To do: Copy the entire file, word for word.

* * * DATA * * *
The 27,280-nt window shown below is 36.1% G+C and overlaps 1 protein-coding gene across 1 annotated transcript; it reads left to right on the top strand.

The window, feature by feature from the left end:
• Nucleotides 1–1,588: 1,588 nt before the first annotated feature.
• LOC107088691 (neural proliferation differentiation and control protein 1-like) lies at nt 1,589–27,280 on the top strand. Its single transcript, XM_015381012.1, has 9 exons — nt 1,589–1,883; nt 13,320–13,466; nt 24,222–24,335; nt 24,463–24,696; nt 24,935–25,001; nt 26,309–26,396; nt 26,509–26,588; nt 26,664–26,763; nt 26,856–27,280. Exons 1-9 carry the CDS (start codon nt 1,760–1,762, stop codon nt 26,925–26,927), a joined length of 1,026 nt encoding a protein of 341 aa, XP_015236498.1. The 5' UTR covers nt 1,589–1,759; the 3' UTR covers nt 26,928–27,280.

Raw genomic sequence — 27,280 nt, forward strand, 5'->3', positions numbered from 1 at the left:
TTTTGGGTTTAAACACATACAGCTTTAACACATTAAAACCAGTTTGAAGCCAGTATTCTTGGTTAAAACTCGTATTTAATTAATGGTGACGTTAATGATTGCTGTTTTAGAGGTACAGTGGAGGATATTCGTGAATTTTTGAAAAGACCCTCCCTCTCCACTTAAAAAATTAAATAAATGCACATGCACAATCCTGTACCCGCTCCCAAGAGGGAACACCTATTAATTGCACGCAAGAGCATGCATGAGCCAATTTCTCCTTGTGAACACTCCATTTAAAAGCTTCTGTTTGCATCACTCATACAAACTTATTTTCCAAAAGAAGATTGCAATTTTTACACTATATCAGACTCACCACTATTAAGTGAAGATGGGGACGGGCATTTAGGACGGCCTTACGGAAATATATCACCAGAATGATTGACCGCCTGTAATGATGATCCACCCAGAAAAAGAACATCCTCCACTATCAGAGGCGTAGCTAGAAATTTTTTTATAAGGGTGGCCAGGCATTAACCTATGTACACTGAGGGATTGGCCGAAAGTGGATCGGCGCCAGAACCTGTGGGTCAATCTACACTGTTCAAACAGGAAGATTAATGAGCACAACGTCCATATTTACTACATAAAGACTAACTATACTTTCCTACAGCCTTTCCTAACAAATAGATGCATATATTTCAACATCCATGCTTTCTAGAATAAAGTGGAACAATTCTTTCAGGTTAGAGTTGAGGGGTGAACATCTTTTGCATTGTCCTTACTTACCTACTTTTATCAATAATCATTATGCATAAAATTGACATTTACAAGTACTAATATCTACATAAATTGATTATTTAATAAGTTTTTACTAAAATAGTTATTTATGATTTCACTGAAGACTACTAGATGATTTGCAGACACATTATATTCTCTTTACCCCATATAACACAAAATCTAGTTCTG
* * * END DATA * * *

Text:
The 27,280-nt window shown below is 36.1% G+C and overlaps 1 protein-coding gene across 1 annotated transcript; it reads left to right on the top strand.

The window, feature by feature from the left end:
• Nucleotides 1–1,588: 1,588 nt before the first annotated feature.
• LOC107088691 (neural proliferation differentiation and control protein 1-like) lies at nt 1,589–27,280 on the top strand. Its single transcript, XM_015381012.1, has 9 exons — nt 1,589–1,883; nt 13,320–13,466; nt 24,222–24,335; nt 24,463–24,696; nt 24,935–25,001; nt 26,309–26,396; nt 26,509–26,588; nt 26,664–26,763; nt 26,856–27,280. Exons 1-9 carry the CDS (start codon nt 1,760–1,762, stop codon nt 26,925–26,927), a joined length of 1,026 nt encoding a protein of 341 aa, XP_015236498.1. The 5' UTR covers nt 1,589–1,759; the 3' UTR covers nt 26,928–27,280.

Raw genomic sequence — 27,280 nt, forward strand, 5'->3', positions numbered from 1 at the left:
TTTTGGGTTTAAACACATACAGCTTTAACACATTAAAACCAGTTTGAAGCCAGTATTCTTGGTTAAAACTCGTATTTAATTAATGGTGACGTTAATGATTGCTGTTTTAGAGGTACAGTGGAGGATATTCGTGAATTTTTGAAAAGACCCTCCCTCTCCACTTAAAAAATTAAATAAATGCACATGCACAATCCTGTACCCGCTCCCAAGAGGGAACACCTATTAATTGCACGCAAGAGCATGCATGAGCCAATTTCTCCTTGTGAACACTCCATTTAAAAGCTTCTGTTTGCATCACTCATACAAACTTATTTTCCAAAAGAAGATTGCAATTTTTACACTATATCAGACTCACCACTATTAAGTGAAGATGGGGACGGGCATTTAGGACGGCCTTACGGAAATATATCACCAGAATGATTGACCGCCTGTAATGATGATCCACCCAGAAAAAGAACATCCTCCACTATCAGAGGCGTAGCTAGAAATTTTTTTATAAGGGTGGCCAGGCATTAACCTATGTACACTGAGGGATTGGCCGAAAGTGGATCGGCGCCAGAACCTGTGGGTCAATCTACACTGTTCAAACAGGAAGATTAATGAGCACAACGTCCATATTTACTACATAAAGACTAACTATACTTTCCTACAGCCTTTCCTAACAAATAGATGCATATATTTCAACATCCATGCTTTCTAGAATAAAGTGGAACAATTCTTTCAGGTTAGAGTTGAGGGGTGAACATCTTTTGCATTGTCCTTACTTACCTACTTTTATCAATAATCATTATGCATAAAATTGACATTTACAAGTACTAATATCTACATAAATTGATTATTTAATAAGTTTTTACTAAAATAGTTATTTATGATTTCACTGAAGACTACTAGATGATTTGCAGACACATTATATTCTCTTTACCCCATATAACACAAAATCTAGTTCTG